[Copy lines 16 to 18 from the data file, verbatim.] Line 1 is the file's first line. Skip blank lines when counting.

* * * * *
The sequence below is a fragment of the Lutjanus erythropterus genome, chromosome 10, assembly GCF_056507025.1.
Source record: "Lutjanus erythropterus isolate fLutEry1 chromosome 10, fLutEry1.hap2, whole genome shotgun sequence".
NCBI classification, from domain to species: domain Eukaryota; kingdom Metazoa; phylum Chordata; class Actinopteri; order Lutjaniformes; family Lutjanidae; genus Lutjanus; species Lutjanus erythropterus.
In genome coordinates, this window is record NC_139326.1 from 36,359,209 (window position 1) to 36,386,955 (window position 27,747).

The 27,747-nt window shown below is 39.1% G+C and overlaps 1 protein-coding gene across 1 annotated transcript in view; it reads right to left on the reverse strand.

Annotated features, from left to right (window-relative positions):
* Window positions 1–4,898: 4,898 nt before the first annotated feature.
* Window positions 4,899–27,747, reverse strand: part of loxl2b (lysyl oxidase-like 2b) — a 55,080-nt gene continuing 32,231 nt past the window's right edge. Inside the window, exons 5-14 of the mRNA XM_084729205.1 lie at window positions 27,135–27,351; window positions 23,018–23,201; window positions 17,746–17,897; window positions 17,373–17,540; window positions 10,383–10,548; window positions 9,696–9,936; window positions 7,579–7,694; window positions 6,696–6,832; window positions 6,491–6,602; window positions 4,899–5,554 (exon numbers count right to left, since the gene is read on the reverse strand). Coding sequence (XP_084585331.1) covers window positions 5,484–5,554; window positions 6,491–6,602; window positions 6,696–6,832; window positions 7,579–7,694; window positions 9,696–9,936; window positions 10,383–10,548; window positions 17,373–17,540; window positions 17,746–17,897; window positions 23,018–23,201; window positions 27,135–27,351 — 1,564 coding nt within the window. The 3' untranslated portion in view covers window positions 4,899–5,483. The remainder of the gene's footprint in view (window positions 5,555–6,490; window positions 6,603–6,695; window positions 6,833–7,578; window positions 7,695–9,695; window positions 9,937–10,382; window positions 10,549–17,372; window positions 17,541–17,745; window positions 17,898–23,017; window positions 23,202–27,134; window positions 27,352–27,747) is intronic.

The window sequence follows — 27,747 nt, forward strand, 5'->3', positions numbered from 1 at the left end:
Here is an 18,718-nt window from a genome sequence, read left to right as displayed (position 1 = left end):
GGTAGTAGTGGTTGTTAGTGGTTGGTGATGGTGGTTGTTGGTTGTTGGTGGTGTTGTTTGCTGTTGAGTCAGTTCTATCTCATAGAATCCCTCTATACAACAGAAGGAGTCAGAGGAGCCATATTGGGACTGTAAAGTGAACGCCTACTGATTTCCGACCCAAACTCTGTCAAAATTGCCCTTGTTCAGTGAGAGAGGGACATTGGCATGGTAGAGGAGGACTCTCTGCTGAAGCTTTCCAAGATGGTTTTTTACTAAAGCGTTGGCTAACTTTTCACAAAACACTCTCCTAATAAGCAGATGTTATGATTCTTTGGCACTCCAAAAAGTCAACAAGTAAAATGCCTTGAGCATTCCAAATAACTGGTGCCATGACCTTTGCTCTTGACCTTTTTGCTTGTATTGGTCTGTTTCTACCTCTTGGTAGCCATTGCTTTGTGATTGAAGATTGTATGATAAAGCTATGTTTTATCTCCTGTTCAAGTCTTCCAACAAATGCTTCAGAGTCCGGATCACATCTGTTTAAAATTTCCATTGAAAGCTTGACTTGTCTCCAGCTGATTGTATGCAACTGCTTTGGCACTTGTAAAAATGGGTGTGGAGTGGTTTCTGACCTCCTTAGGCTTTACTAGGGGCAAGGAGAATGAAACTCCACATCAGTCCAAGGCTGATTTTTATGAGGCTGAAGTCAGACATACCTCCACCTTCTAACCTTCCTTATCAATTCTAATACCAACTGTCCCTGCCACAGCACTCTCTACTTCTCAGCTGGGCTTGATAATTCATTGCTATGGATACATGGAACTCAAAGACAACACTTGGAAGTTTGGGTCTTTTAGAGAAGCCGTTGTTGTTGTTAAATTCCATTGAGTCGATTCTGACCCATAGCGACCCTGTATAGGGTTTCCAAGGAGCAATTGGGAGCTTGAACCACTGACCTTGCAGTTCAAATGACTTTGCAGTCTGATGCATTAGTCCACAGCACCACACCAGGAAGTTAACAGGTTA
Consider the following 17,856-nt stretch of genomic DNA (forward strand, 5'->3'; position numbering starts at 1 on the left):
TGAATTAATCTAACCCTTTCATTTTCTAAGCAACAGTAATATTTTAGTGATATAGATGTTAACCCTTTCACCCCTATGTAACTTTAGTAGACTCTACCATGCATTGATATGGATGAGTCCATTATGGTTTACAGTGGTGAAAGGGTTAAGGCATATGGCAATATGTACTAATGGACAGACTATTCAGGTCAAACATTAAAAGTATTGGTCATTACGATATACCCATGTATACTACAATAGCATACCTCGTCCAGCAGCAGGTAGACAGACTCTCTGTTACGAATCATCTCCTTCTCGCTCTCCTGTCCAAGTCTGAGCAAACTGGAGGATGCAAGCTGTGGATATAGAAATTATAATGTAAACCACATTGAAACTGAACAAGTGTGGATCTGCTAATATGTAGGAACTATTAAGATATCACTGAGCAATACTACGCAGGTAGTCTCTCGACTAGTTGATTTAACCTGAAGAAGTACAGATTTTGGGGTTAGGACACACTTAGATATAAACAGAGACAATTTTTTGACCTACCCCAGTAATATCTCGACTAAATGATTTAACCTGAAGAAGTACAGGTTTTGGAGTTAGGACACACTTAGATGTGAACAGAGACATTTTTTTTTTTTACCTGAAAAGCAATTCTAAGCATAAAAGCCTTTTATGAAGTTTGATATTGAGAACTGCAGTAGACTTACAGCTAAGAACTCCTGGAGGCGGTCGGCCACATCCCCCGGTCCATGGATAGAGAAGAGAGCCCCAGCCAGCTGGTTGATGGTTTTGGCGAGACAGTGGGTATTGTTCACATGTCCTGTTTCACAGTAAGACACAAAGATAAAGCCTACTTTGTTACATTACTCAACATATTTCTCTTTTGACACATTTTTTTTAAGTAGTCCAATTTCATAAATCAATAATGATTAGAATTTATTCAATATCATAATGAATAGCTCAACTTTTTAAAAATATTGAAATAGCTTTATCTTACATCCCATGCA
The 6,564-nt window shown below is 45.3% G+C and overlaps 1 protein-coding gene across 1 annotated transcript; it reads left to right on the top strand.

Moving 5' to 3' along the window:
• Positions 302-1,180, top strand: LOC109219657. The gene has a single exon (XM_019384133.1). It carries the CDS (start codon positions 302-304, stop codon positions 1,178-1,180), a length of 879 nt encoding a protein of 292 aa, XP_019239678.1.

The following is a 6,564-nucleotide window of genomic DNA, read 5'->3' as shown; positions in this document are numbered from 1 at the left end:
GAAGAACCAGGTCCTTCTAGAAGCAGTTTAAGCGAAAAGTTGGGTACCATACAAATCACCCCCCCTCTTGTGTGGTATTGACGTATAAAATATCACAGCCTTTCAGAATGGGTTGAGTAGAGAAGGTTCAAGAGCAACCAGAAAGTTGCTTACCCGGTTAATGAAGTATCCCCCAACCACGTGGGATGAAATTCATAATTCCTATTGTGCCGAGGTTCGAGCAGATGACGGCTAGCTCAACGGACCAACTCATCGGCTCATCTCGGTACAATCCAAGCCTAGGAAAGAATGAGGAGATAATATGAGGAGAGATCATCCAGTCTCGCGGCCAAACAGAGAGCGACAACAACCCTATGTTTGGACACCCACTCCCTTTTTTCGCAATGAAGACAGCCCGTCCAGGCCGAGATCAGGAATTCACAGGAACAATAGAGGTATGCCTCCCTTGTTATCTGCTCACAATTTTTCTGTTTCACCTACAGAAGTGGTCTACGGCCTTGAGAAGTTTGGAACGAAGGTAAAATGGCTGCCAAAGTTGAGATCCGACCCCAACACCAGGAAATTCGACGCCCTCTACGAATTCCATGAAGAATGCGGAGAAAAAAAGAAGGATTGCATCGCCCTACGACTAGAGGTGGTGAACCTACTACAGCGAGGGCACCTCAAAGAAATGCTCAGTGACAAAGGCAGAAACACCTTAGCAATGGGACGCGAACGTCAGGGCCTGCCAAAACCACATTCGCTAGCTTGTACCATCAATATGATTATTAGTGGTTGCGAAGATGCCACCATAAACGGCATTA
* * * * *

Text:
• Positions 302-1,180, top strand: LOC109219657. The gene has a single exon (XM_019384133.1). It carries the CDS (start codon positions 302-304, stop codon positions 1,178-1,180), a length of 879 nt encoding a protein of 292 aa, XP_019239678.1.

The following is a 6,564-nucleotide window of genomic DNA, read 5'->3' as shown; positions in this document are numbered from 1 at the left end:
GAAGAACCAGGTCCTTCTAGAAGCAGTTTAAGCGAAAAGTTGGGTACCATACAAATCACCCCCCCTCTTGTGTGGTATTGACGTATAAAATATCACAGCCTTTCAGAATGGGTTGAGTAGAGAAGGTTCAAGAGCAACCAGAAAGTTGCTTACCCGGTTAATGAAGTATCCCCCAACCACGTGGGATGAAATTCATAATTCCTATTGTGCCGAGGTTCGAGCAGATGACGGCTAGCTCAACGGACCAACTCATCGGCTCATCTCGGTACAATCCAAGCCTAGGAAAGAATGAGGAGATAATATGAGGAGAGATCATCCAGTCTCGCGGCCAAACAGAGAGCGACAACAACCCTATGTTTGGACACCCACTCCCTTTTTTCGCAATGAAGACAGCCCGTCCAGGCCGAGATCAGGAATTCACAGGAACAATAGAGGTATGCCTCCCTTGTTATCTGCTCACAATTTTTCTGTTTCACCTACAGAAGTGGTCTACGGCCTTGAGAAGTTTGGAACGAAGGTAAAATGGCTGCCAAAGTTGAGATCCGACCCCAACACCAGGAAATTCGACGCCCTCTACGAATTCCATGAAGAATGCGGAGAAAAAAAGAAGGATTGCATCGCCCTACGACTAGAGGTGGTGAACCTACTACAGCGAGGGCACCTCAAAGAAATGCTCAGTGACAAAGGCAGAAACACCTTAGCAATGGGACGCGAACGTCAGGGCCTGCCAAAACCACATTCGCTAGCTTGTACCATCAATATGATTATTAGTGGTTGCGAAGATGCCACCATAAACGGCATTA